Salads are on of the first foods that most people think of when they hear the word ‘diet’ or lifestyle change. Salads can be a good way for you to add beneficial greens (spinach, kale, arugula, swiss chard) to your diet. The primary problem with salads and the low carbohydrate high fat (LCHF) lifestyle is not the salad itself, but the dressings that most people put on them. Yes, I know there are some vegetables found in salads are higher in carbohydrates than others, however the one item that increases the carbohydrate count of the salad you are eating is the dressing you use.
According to a survey done by ‘Statista’ in 2014 through 2015, almost 29,000 American households were surveyed to determine the types of salad dressings that Americans consumed. I have listed the top five dressings in their survey. The most obvious was Ranch (47.23%), Italian (18.71%), Thousand Island (14.42%), Vinaigrettes (13.16%), and Caesar (13.02%).
LCHF Thousand Island Dressing (Yield: 20 Tablespoons)
¾ cup homemade LCHF mayonnaise or Hellman’s mayonnaise
¼ cup LCHF ketchup
2 tablespoons dill pickle relish
1 large hard-boiled egg, peeled and mashed
1 teaspoon apple cider vinegar
1 teaspoon minced fresh chives (optional)
1 teaspoon pimentos, minced
1 drop of liquid sucralose or 1 teaspoon of other low calorie sweetener (optional)
½ teaspoon salt
½ teaspoon onion powder
¼ teaspoon garlic powder
1/8 teaspoon paprika
1/8 teaspoon white or black pepper
Dice the hard boiled egg into small pieces and then place in a small bowl and mash with a fork into small pieces.
Combine all the ingredients (except the heavy cream) into a medium-sized bowl and mix with a wire whisk until throughly combined. Then add the minced/mashed egg and mix again until throughly combined.
Check the seasonings and adjust the salt, pepper, and sucralose to meet your individual tastes. Place the dressing in the fridge for 12 to 24 hours before serving. The dressing is good for 7 – 10 days depending on the ingredients that you used to make it.
Chef’s Note: In the restaurant we would run the egg through a food mill or ricer. If you have a ricer or food mill you could run the egg through one of these, but for home use I feel the clean up is not worth the trouble. An alternative would be to press the egg through a strainer or fine sieve, but I like my dressing to have small chunks of egg in it. The choice is of course up to you.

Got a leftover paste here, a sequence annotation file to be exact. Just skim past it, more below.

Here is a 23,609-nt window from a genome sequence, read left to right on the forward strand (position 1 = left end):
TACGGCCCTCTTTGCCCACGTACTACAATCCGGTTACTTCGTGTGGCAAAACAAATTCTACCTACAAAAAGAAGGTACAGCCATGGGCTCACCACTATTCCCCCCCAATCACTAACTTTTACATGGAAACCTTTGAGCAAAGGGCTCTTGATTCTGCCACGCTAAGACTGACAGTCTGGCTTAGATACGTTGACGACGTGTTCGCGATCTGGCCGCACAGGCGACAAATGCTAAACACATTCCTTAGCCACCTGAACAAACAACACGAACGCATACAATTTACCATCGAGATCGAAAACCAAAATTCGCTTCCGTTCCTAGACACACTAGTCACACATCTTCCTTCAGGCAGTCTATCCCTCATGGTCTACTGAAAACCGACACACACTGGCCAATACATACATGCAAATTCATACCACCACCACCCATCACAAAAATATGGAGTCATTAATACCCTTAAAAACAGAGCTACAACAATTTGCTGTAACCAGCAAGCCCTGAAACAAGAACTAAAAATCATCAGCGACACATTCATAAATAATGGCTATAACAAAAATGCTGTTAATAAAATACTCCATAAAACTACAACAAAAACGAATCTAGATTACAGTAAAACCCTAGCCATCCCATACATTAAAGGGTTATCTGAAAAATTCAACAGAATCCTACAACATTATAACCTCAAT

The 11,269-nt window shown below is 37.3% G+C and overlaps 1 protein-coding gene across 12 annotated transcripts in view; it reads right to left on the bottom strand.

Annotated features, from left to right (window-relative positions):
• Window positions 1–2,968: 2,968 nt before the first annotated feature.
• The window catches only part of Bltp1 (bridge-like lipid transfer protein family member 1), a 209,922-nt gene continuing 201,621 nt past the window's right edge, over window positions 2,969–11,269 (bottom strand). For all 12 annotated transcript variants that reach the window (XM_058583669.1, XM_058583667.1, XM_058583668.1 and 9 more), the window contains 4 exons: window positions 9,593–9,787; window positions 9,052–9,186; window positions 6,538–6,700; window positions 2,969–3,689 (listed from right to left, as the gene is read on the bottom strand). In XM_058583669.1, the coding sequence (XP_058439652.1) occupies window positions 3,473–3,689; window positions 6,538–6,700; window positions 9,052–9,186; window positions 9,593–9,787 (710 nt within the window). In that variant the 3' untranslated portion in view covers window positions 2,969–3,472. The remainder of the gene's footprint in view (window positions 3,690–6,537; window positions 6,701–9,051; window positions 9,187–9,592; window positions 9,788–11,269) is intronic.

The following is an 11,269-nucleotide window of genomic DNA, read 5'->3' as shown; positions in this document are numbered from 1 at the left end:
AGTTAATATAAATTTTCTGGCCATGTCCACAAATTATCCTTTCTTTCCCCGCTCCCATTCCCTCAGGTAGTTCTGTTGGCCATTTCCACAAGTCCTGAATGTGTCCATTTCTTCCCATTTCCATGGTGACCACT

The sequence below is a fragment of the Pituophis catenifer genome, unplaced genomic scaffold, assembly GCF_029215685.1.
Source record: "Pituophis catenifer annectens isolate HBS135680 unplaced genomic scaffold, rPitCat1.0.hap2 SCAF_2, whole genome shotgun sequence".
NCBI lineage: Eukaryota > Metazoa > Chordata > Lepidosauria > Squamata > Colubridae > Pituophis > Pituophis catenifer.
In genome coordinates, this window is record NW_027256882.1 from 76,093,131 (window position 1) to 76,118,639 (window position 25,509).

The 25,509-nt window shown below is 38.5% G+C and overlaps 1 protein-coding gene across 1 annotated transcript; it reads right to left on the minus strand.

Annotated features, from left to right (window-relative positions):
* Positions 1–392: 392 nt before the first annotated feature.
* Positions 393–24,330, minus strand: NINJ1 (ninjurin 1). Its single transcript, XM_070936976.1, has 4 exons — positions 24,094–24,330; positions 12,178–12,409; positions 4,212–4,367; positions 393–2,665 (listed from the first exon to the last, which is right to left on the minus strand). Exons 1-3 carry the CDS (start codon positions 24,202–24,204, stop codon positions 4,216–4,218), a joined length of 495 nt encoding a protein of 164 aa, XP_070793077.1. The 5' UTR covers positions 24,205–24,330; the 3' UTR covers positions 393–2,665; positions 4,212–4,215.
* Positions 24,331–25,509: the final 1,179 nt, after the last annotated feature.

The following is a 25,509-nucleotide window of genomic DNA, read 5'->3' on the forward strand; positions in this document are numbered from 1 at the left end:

Total Recipe – Calories 1352, fat 142 grams, protein 8.53 grams, carbohydrates 10.7 grams
Per Tablespoon – Calories 67.6, fat 7.1 grams, protein 0.4, carbohydrates 0.53 grams
Kraft Thousand Island
Per Tablespoon – Calories 40, fat 3 grams, protein 0, carbohydrates 1.5 grams
The Diabetic Factor
Let’s face it, the primary carbohydrate culprit in Thousand Island dressing as with most dressings and other condiments is sugar. Almost always high fructose corn sugar to be specific. This is a problem for those of us who are diabetic. Now if you only used 1 – 2 tablespoons of a commercially prepared Thousand Island dressing then you would only be consuming an additional 1.5 – 3 grams of carbohydrates with your salad. But don’t kid yourself, most people put ¼ cup (4 tablespoons) or more of dressing on their salad just because they are not good at judging volume.
By eliminating the high fructose corn sugars found in ketchup by making your own LCHF ketchup you can reduce the overall carbohydrate count of Thousand Island dressing to 0.6 grams per tablespoon. That’s a 60% reduction in the number of carbohydrates per tablespoon of dressing. So if you put a little extra dressing on your salad, say 3 tablespoons you are only adding 1.8 grams of carbohydrates. Almost the same amount of carbohydrates as in 1 tablespoon of Kraft Thousand Island Dressing.